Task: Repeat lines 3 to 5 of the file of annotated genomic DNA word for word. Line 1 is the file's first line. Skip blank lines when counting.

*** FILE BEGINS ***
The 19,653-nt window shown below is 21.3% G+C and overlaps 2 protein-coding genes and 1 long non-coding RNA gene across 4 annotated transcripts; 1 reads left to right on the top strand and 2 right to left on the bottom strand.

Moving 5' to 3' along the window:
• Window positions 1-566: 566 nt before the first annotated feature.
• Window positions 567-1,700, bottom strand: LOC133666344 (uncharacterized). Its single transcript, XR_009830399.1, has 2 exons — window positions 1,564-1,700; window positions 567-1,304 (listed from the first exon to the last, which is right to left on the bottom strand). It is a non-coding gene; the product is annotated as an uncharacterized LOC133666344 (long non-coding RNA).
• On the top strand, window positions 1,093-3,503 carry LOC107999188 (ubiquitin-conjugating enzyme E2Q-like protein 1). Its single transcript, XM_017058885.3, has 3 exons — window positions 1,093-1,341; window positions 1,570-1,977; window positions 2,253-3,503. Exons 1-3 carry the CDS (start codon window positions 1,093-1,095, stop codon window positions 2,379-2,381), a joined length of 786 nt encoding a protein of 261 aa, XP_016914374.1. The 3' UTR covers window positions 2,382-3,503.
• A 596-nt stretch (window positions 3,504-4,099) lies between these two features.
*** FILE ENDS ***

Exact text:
• Window positions 1-566: 566 nt before the first annotated feature.
• Window positions 567-1,700, bottom strand: LOC133666344 (uncharacterized). Its single transcript, XR_009830399.1, has 2 exons — window positions 1,564-1,700; window positions 567-1,304 (listed from the first exon to the last, which is right to left on the bottom strand). It is a non-coding gene; the product is annotated as an uncharacterized LOC133666344 (long non-coding RNA).
• On the top strand, window positions 1,093-3,503 carry LOC107999188 (ubiquitin-conjugating enzyme E2Q-like protein 1). Its single transcript, XM_017058885.3, has 3 exons — window positions 1,093-1,341; window positions 1,570-1,977; window positions 2,253-3,503. Exons 1-3 carry the CDS (start codon window positions 1,093-1,095, stop codon window positions 2,379-2,381), a joined length of 786 nt encoding a protein of 261 aa, XP_016914374.1. The 3' UTR covers window positions 2,382-3,503.